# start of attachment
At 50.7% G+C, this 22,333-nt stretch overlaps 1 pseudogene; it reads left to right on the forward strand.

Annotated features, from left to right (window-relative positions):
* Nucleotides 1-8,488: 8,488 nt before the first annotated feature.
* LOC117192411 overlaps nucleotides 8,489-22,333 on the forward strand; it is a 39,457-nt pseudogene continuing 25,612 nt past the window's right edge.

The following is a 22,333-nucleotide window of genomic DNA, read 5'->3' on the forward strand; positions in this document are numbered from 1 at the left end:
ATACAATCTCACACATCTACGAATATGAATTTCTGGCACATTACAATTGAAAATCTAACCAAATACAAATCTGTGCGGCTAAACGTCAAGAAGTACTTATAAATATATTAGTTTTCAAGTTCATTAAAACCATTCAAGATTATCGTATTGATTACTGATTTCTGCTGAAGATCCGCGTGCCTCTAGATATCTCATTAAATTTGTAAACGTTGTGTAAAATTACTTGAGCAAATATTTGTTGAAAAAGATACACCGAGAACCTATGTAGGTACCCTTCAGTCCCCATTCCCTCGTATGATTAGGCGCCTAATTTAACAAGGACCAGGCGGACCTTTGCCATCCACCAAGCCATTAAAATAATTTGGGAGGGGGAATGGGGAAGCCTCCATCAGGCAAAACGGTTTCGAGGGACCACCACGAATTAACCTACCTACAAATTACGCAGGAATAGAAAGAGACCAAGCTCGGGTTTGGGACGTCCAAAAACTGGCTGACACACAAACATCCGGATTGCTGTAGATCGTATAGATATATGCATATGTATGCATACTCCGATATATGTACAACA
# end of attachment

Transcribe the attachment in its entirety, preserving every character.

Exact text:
At 50.7% G+C, this 22,333-nt stretch overlaps 1 pseudogene; it reads left to right on the forward strand.

Annotated features, from left to right (window-relative positions):
* Nucleotides 1-8,488: 8,488 nt before the first annotated feature.
* LOC117192411 overlaps nucleotides 8,489-22,333 on the forward strand; it is a 39,457-nt pseudogene continuing 25,612 nt past the window's right edge.

The following is a 22,333-nucleotide window of genomic DNA, read 5'->3' on the forward strand; positions in this document are numbered from 1 at the left end:
ATACAATCTCACACATCTACGAATATGAATTTCTGGCACATTACAATTGAAAATCTAACCAAATACAAATCTGTGCGGCTAAACGTCAAGAAGTACTTATAAATATATTAGTTTTCAAGTTCATTAAAACCATTCAAGATTATCGTATTGATTACTGATTTCTGCTGAAGATCCGCGTGCCTCTAGATATCTCATTAAATTTGTAAACGTTGTGTAAAATTACTTGAGCAAATATTTGTTGAAAAAGATACACCGAGAACCTATGTAGGTACCCTTCAGTCCCCATTCCCTCGTATGATTAGGCGCCTAATTTAACAAGGACCAGGCGGACCTTTGCCATCCACCAAGCCATTAAAATAATTTGGGAGGGGGAATGGGGAAGCCTCCATCAGGCAAAACGGTTTCGAGGGACCACCACGAATTAACCTACCTACAAATTACGCAGGAATAGAAAGAGACCAAGCTCGGGTTTGGGACGTCCAAAAACTGGCTGACACACAAACATCCGGATTGCTGTAGATCGTATAGATATATGCATATGTATGCATACTCCGATATATGTACAACA